Critical IMF report heralds new Greek bailout battle
By Eric Maurice
A new International Monetary Fund (IMF) report has criticised the fund's management of the eurozone crisis and could make more difficult future talks with the EU over the Greek bailout.
The IMF's own watchdog, called the Independent Evaluation Office, admits in a report published on Thursday (28 July) that "the IMF’s handling of the euro area crisis has been controversial".
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It notes that in Greece, Ireland and Portugal, the fund "identified the right issues but did not foresee the magnitude of the risks that would later become paramount".
It says that "the most conspicuous weakness of the IMF-supported programs in the euro area was their lack of sufficient flexibility" and that "an increasingly unworkable strategy was maintained for too long".
In Greece and Portugal, the report says that "the IMF-supported programs incorporated overly optimistic growth projections".
It says that "more realistic projections would have made clear the likely impact of fiscal consolidation on growth and debt dynamics".
The most critical assessment is about the most important programme among the eurozone crisis, the Greek debt crisis and the two bailouts programmes in which the IMF participated.
"There was no rigorous attempt to articulate a convincing path to restoring debt sustainability in Greece, other than a program of official financing, fiscal adjustment and structural reforms,” the reports says.
The report is also critical of the involvement of the IMF alongside EU institutions.
It says that the so-called troika between the IMF, the European Commission and the European Central Bank "proved to be an efficient mechanism in most instances" but that the IMF "lost its characteristic agility as a crisis manager".
'A qualified success'
"At the euro area level, IMF staff’s position was often too close to the official line of European officials, and the IMF lost effectiveness as an independent assessor," it says.
The IMF chief Christine Lagarde said in a statement that the report showed that the IMF's involvement in the eurozone crisis "has been a qualified success".
"In the face of this unprecedented systemic challenge, Fund-supported programs succeeded in buying time to build firewalls, preventing the crisis from spreading, and restoring growth and market access in three out of four cases (Ireland, Portugal, Cyprus)," she said.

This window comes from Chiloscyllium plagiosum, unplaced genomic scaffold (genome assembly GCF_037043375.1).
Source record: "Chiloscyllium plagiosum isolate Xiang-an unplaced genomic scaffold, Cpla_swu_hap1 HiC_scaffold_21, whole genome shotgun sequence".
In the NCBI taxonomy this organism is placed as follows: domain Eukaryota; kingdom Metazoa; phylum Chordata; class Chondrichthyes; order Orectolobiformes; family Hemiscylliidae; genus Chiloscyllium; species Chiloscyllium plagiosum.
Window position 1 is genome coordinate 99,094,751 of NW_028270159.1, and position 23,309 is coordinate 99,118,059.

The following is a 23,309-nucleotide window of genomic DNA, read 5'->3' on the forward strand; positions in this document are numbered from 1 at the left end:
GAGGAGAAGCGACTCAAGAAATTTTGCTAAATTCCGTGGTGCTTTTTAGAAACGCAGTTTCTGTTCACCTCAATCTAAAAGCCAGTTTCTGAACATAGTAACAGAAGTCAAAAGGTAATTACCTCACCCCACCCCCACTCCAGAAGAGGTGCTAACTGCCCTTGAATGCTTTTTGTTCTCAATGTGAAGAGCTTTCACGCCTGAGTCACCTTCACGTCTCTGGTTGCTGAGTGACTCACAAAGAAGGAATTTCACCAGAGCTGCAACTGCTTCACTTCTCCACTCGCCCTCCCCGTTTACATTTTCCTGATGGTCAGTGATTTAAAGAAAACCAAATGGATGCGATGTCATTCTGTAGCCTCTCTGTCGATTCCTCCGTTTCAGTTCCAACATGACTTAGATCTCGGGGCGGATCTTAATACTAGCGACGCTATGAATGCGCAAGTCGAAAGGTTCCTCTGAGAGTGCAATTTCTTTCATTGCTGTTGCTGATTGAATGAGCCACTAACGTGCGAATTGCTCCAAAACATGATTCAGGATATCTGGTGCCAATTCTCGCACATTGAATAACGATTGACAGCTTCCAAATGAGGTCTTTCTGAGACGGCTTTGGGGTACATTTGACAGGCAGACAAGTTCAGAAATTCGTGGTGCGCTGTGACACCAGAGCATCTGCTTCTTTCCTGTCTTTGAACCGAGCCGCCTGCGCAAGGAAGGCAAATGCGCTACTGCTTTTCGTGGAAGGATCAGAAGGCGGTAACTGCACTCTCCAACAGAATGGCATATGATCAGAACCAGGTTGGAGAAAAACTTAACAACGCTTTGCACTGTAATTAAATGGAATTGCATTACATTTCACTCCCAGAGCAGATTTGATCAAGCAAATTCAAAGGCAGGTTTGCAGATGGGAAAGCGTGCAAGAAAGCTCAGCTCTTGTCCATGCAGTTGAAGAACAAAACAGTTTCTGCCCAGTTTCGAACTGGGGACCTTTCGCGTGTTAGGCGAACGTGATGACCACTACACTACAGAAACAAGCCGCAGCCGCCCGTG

Lagarde admitted that Greece "was unique".
"While initial economic targets proved overly ambitious, the program was beset by recurrent political crises, pushback from vested interests, and severe implementation problems that led to a much deeper-than-expected output contraction," she said.
But the "key goal" of keeping Greece in the eurozone has been achieved, she added.
The report comes as the IMF is still considering whether or not participate in the Greek third bailout launched last year.
Europe treated differently
It said in May that the IMF executive board would take its decision before the end of the year on the basis of the fund's own assessment of the Greek debt and the need for debt relief.
The debt issue has been the most controversial between the fund and the EU, with the IMF calling for more relief.
It is also central to the fund's watchdog's critical report.
"In May 2010, the IMF executive board approved a decision to provide exceptional access financing to Greece without seeking preemptive debt restructuring," the report recalls.
It also says that during the crisis the fund's board was "not fully kept informed" and that "the IMF’s handling of the euro area crisis raised issues of accountability and transparency, which helped to create the perception that the IMF treated Europe differently".
It recommends that in the future, "the executive board and management should develop procedures to minimize the room for political intervention in the IMF’s technical analysis".
The assessment and recommendation, as well as criticism over the cooperation with the EU, could make more difficult the decision over a participation in the third bailout. IMF experts have said that the Greek debt was not sustainable without more measures.
If the EU doesn't agree on further debt restructuring, any agreement on a bailout participation would be politically-based rather than based on a technical assessment.
In her statement, Lagarde said that she did "not accept the premise of the recommendation" and did "not see the need develop new procedures".
The report, however, could put more internal pressure to harden the IMF's position in its upcoming discussions with the EU institutions and member states over the need for Greek debt relief.